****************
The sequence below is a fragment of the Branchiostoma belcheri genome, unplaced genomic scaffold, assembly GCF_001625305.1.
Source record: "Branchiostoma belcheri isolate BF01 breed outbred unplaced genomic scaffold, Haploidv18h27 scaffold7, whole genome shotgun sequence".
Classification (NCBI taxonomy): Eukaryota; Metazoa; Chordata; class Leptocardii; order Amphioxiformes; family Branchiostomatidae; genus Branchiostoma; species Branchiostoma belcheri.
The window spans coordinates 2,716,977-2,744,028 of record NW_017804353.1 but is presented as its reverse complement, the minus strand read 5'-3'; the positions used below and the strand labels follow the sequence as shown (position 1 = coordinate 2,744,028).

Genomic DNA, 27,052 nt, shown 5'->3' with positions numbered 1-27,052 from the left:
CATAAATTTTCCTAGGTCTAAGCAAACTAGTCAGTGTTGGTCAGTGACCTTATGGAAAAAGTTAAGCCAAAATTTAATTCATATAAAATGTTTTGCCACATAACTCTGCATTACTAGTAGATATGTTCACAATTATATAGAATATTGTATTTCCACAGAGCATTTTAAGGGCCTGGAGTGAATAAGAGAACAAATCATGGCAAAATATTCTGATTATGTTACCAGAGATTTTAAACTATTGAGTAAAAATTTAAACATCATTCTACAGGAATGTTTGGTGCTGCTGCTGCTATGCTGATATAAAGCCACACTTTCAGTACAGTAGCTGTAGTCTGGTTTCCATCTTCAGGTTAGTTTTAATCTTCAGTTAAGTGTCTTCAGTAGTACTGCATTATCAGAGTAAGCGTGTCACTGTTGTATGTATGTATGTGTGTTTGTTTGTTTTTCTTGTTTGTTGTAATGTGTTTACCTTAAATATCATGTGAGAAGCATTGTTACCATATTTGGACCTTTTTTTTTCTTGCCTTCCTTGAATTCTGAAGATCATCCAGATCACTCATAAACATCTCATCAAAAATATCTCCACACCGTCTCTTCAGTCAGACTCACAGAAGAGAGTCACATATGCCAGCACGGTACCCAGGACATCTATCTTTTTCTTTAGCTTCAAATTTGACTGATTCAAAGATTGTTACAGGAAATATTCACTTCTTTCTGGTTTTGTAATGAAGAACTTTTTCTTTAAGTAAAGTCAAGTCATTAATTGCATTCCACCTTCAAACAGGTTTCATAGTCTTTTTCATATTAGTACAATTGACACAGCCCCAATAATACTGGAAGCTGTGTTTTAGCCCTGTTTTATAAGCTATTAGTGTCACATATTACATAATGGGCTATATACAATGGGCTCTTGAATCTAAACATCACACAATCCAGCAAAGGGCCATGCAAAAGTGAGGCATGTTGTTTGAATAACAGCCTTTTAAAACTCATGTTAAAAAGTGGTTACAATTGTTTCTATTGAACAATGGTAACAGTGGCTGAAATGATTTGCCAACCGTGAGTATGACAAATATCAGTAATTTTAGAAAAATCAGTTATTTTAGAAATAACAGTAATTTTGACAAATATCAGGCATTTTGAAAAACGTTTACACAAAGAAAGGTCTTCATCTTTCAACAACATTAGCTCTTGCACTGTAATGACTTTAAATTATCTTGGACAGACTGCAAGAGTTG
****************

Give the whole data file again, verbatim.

The sequence below is a fragment of the Branchiostoma belcheri genome, unplaced genomic scaffold, assembly GCF_001625305.1.
Source record: "Branchiostoma belcheri isolate BF01 breed outbred unplaced genomic scaffold, Haploidv18h27 scaffold7, whole genome shotgun sequence".
Classification (NCBI taxonomy): Eukaryota; Metazoa; Chordata; class Leptocardii; order Amphioxiformes; family Branchiostomatidae; genus Branchiostoma; species Branchiostoma belcheri.
The window spans coordinates 2,716,977-2,744,028 of record NW_017804353.1 but is presented as its reverse complement, the minus strand read 5'-3'; the positions used below and the strand labels follow the sequence as shown (position 1 = coordinate 2,744,028).

Genomic DNA, 27,052 nt, shown 5'->3' with positions numbered 1-27,052 from the left:
CATAAATTTTCCTAGGTCTAAGCAAACTAGTCAGTGTTGGTCAGTGACCTTATGGAAAAAGTTAAGCCAAAATTTAATTCATATAAAATGTTTTGCCACATAACTCTGCATTACTAGTAGATATGTTCACAATTATATAGAATATTGTATTTCCACAGAGCATTTTAAGGGCCTGGAGTGAATAAGAGAACAAATCATGGCAAAATATTCTGATTATGTTACCAGAGATTTTAAACTATTGAGTAAAAATTTAAACATCATTCTACAGGAATGTTTGGTGCTGCTGCTGCTATGCTGATATAAAGCCACACTTTCAGTACAGTAGCTGTAGTCTGGTTTCCATCTTCAGGTTAGTTTTAATCTTCAGTTAAGTGTCTTCAGTAGTACTGCATTATCAGAGTAAGCGTGTCACTGTTGTATGTATGTATGTGTGTTTGTTTGTTTTTCTTGTTTGTTGTAATGTGTTTACCTTAAATATCATGTGAGAAGCATTGTTACCATATTTGGACCTTTTTTTTTCTTGCCTTCCTTGAATTCTGAAGATCATCCAGATCACTCATAAACATCTCATCAAAAATATCTCCACACCGTCTCTTCAGTCAGACTCACAGAAGAGAGTCACATATGCCAGCACGGTACCCAGGACATCTATCTTTTTCTTTAGCTTCAAATTTGACTGATTCAAAGATTGTTACAGGAAATATTCACTTCTTTCTGGTTTTGTAATGAAGAACTTTTTCTTTAAGTAAAGTCAAGTCATTAATTGCATTCCACCTTCAAACAGGTTTCATAGTCTTTTTCATATTAGTACAATTGACACAGCCCCAATAATACTGGAAGCTGTGTTTTAGCCCTGTTTTATAAGCTATTAGTGTCACATATTACATAATGGGCTATATACAATGGGCTCTTGAATCTAAACATCACACAATCCAGCAAAGGGCCATGCAAAAGTGAGGCATGTTGTTTGAATAACAGCCTTTTAAAACTCATGTTAAAAAGTGGTTACAATTGTTTCTATTGAACAATGGTAACAGTGGCTGAAATGATTTGCCAACCGTGAGTATGACAAATATCAGTAATTTTAGAAAAATCAGTTATTTTAGAAATAACAGTAATTTTGACAAATATCAGGCATTTTGAAAAACGTTTACACAAAGAAAGGTCTTCATCTTTCAACAACATTAGCTCTTGCACTGTAATGACTTTAAATTATCTTGGACAGACTGCAAGAGTTG